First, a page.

I think it’s great that my daughter loves flipping herself around a wooden beam and running faster than almost everyone in her class. I think it’s great that my son loves music and wants to learn how to play every instrument he gets his hands on. Is there anything of greatness in their flipping, running and playing? I don’t know and I’m working hard on not caring.

I think it’s great that Nathan Sorell got off the couch and ran. I think it’s great that Nike chose to spotlight a pretty ordinary kid.

I believe it’s true that we are all capable of greatness, but I also believe that, in some things, being great is enough.

What really counts in the Olympics?

6 Aug

Photo: Bleacher Report

I’ve been watching the Olympics this year much more than in the past. My daughter does gymnastics and I run. She also did a track camp this summer, so we’re grabbing the highlights every night and watching the things we missed OnDemand. Last night, we watched Mo Farah win the men’s 10K, then do the happy dance with Galen Rupp. It was awesome.

Loved watching the women’s gymnastics and the swimming. We even watched a little women’s boxing, a match between a Chinese woman and one from Kazahkstan. We’ve seen Brits, Romanians and Russians win and been inspired by South Africans, Germans and Jamaicans.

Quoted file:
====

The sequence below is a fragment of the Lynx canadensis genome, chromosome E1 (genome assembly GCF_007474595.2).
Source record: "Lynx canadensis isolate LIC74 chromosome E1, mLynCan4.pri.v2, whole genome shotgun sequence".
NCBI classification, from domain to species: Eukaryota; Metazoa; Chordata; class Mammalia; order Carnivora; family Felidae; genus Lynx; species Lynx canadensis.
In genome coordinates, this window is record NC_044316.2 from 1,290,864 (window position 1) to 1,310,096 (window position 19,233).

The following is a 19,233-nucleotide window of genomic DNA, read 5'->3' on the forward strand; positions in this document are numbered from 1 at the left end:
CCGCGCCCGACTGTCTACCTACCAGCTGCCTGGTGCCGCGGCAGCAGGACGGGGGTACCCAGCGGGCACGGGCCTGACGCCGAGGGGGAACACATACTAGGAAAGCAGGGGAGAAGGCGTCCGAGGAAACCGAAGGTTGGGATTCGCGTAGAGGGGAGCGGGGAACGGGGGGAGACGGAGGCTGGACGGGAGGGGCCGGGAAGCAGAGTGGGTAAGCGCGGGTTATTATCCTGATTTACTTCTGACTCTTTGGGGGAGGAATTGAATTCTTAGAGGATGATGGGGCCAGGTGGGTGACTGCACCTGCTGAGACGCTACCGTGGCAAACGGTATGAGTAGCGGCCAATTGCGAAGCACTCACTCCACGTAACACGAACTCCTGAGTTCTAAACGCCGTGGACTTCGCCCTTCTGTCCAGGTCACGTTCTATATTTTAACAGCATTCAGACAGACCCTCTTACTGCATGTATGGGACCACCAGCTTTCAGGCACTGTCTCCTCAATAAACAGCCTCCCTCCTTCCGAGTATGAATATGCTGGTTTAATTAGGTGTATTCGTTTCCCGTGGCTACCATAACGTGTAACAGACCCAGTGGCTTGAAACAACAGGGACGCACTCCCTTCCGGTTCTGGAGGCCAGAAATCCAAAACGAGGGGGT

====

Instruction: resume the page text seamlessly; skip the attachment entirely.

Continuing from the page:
All that good feeling goes out the window when the medal count begins. Is it only my country, or does every country keep count of how many medals they’ve won? Sure, my country wins a lot of medals, but my country is huge. China wins a lot of medals, too; they invented huge along with noodles and fireworks. I know it’s very American to want the best, to want to be the best and to think we are the best, even when we aren’t. After Mckayla Maroney landed on her butt in the vault and the gold medal went to Sandra Raluca Izbasa of Romania, the US announcers were still proclaiming Maroney the best gymnast in the world on vault.

Well, Maroney may be the best in the world on most days, but at the Olympics she sat down and her competition didn’t. I would have liked a little more focus on the winner, a little slow mo’ on her performance. But I got shots of a stoic Maroney and then a break-away to the anchor desk for a recap of my country’s race to win the most medals.

What’s it like in your country? Daily medal counts? Or do you get to savor the Olympic moments of all the champions? If you’re American, do you care about how many medals “we” win? Just wondering.